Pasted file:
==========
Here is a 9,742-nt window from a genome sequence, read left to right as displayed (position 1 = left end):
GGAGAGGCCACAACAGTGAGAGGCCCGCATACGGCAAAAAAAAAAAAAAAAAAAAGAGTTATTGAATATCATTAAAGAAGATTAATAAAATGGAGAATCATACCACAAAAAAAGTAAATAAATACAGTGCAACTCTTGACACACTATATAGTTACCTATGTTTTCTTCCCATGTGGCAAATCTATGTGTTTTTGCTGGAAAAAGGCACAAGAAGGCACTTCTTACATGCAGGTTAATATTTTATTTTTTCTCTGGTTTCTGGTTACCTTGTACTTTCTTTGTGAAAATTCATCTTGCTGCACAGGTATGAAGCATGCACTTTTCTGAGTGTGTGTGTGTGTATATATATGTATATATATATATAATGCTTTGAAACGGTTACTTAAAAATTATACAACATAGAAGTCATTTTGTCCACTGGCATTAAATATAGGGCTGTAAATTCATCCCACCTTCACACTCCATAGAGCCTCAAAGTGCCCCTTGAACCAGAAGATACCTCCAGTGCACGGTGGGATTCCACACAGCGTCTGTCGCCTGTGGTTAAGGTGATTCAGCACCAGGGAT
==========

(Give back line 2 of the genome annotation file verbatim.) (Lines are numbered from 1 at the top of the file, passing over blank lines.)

GGAGAGGCCACAACAGTGAGAGGCCCGCATACGGCAAAAAAAAAAAAAAAAAAAAGAGTTATTGAATATCATTAAAGAAGATTAATAAAATGGAGAATCATACCACAAAAAAAGTAAATAAATACAGTGCAACTCTTGACACACTATATAGTTACCTATGTTTTCTTCCCATGTGGCAAATCTATGTGTTTTTGCTGGAAAAAGGCACAAGAAGGCACTTCTTACATGCAGGTTAATATTTTATTTTTTCTCTGGTTTCTGGTTACCTTGTACTTTCTTTGTGAAAATTCATCTTGCTGCACAGGTATGAAGCATGCACTTTTCTGAGTGTGTGTGTGTGTATATATATGTATATATATATATAATGCTTTGAAACGGTTACTTAAAAATTATACAACATAGAAGTCATTTTGTCCACTGGCATTAAATATAGGGCTGTAAATTCATCCCACCTTCACACTCCATAGAGCCTCAAAGTGCCCCTTGAACCAGAAGATACCTCCAGTGCACGGTGGGATTCCACACAGCGTCTGTCGCCTGTGGTTAAGGTGATTCAGCACCAGGGAT